RBTH editors note: More than a year has passed since a referendum was held on Crimea, which led to a treaty being signed between the peninsula and Russia. This has been the source of enormous controversy between Russia, Ukraine and the West and many foreign embassies warn against travel here. As a result of economic sanctions that were passed in response to this event, traveling is not easy in Crimea: practically no international airlines land here and visitors must bring fistfuls of cash with them. Bankcards and credit cards are not accepted anywhere, although it is possible to change foreign currency in banks.
In the course of its history Sevastopol has survived the four empires of which it was a possession: the Roman, the Byzantine, the Ottoman and the Tsarist ones. But the city has always enjoyed a special status. In 2014 Sevastopol once again became the possession of the Russian Federation, a transfer that Ukraine and some other countries do not recognize. It is now the subject of the Russian federal structure with the status of a city of federal importance.
Despite these disagreements the city is safe and open to visitors from any country with a Russian visa. The simplest way to get there is to fly from Moscow to Simferopol and then cover the 70 kilometers to Sevastopol by taxi. An important thing to note is that it’s better to change your in rubles in advance in Moscow and take enough cash with you for your entire trip, because credit cards are not widely accepted in Sevastopol or Crimea due to the sanctions imposed on the peninsula. Sevastopol’s inhabitants are kind and hospitable towards tourists, but few of them speak any foreign languages, therefore a good command of Russian would be useful here.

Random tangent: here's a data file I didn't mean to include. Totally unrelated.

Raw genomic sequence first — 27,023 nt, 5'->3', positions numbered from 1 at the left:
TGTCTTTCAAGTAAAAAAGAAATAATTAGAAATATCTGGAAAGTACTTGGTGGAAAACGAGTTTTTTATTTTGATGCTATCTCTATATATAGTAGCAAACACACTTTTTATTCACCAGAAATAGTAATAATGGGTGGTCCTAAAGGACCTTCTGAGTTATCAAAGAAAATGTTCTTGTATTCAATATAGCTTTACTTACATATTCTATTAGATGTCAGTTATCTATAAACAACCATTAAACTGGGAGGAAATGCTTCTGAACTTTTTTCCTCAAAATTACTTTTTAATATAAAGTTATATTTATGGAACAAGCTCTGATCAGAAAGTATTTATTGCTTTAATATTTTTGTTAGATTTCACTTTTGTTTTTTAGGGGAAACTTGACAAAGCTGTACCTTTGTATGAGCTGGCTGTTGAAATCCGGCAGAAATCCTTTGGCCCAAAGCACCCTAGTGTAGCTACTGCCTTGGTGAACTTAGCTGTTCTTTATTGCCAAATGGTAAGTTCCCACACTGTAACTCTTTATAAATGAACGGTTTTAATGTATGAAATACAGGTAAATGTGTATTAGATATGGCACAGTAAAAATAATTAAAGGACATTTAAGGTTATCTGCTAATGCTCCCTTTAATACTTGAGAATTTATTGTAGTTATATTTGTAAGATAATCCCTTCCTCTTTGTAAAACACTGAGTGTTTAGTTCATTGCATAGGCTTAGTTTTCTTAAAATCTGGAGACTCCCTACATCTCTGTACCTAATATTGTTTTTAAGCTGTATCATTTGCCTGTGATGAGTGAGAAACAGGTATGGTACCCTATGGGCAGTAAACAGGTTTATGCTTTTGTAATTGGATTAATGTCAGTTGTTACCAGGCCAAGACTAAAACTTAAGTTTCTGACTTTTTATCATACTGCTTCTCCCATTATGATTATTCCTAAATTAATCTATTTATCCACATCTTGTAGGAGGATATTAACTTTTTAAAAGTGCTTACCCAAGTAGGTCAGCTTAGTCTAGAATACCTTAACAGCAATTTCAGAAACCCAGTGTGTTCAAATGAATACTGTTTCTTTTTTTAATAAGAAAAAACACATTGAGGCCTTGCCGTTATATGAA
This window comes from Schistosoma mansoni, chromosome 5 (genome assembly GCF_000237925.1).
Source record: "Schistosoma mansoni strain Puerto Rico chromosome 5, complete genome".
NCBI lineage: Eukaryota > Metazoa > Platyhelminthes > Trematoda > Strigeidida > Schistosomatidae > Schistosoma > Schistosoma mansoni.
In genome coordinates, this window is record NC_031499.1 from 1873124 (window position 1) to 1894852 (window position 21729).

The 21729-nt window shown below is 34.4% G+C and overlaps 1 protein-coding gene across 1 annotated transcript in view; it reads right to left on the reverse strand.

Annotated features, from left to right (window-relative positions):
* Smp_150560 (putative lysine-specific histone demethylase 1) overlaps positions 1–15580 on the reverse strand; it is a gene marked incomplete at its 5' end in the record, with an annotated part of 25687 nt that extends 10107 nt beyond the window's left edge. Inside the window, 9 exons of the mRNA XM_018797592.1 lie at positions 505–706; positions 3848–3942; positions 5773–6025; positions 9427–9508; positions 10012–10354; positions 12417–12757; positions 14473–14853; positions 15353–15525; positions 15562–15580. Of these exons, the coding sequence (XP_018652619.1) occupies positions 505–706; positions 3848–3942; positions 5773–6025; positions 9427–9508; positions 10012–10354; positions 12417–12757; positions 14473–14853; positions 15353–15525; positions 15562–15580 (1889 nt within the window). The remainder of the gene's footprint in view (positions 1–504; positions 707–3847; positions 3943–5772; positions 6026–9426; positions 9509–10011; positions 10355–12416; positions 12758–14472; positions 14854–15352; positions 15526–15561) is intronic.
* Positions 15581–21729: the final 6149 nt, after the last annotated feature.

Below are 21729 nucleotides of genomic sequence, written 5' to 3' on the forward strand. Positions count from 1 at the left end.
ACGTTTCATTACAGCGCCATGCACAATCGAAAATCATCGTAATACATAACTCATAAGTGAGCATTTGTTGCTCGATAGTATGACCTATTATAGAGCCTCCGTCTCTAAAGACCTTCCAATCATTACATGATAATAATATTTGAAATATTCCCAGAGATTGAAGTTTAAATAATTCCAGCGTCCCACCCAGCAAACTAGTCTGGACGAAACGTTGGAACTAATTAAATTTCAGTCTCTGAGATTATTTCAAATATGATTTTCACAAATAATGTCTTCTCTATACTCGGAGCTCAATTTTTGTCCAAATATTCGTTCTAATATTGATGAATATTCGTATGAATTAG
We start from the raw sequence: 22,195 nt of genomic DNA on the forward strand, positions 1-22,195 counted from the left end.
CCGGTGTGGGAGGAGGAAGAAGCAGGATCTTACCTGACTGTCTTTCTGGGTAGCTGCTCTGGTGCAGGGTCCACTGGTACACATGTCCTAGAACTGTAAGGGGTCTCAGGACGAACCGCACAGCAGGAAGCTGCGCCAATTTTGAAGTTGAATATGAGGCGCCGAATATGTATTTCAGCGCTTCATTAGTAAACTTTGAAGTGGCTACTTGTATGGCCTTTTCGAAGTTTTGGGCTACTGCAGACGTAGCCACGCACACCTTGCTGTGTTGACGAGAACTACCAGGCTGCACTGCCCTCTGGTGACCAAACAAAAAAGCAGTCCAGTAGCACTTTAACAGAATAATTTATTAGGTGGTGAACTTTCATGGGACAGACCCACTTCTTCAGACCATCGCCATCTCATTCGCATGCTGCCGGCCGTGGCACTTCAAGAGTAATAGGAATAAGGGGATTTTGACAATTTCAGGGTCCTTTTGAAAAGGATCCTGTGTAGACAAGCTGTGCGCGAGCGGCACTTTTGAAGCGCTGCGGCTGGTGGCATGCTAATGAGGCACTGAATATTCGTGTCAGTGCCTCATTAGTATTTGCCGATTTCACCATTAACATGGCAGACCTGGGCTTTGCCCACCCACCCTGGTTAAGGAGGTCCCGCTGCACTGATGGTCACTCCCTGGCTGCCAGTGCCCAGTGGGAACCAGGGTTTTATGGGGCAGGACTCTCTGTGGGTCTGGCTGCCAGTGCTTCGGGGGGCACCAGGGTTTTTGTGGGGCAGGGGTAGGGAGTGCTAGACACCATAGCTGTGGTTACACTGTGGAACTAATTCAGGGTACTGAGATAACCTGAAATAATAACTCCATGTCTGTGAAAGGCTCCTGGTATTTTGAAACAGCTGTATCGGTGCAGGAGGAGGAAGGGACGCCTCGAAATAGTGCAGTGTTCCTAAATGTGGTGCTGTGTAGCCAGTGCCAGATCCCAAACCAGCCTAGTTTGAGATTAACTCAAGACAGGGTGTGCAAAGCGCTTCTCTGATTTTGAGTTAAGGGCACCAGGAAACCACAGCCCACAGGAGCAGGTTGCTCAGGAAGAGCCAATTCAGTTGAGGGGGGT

A quarter of the 1,000 square kilometers of Sevastopol’s impressive territory (1,273 kilometers from Moscow), which includes fortresses, the Inkerman cave monasteries, the beginning of the Crimean Mountains’ ridge and natural reserves, is occupied by the sea: therefore, these sights are the most impressive ones and will help visitors in getting to know the city.
The city emblem
Photo credit: Shutterstock/Legion-Media
Sevastopol’s most important sight is located next to Primorsky Boulevard, not far from the main embankment. It is the Monument to Sunken Ships, the local equivalent of the Big Ben or the Eiffel Tower. It is the favorite place for both locals and tourists and looks equally wonderful from the sea and the mainland.
During the Crimean War (1853-1856) the commanders of the Russian fleet were forced, in order to help the coastal batteries across the fairway, to sink dozens of old sailing ships to the bottom of the sea. The order issued by Admiral Kornilov on September 11, 1854, read: “It is sad to destroy one’s work. Many efforts were made by us to keep these ships, now doomed to be sacrificed, in an enviable condition, but we must surrender to necessity. Moscow burned, but Rus did not succumb because of this…” The monument was installed 50 years later in 1905 for the anniversary of the first heroic defense of Sevastopol.
Photo credit: TASS/Alexei Pavlishak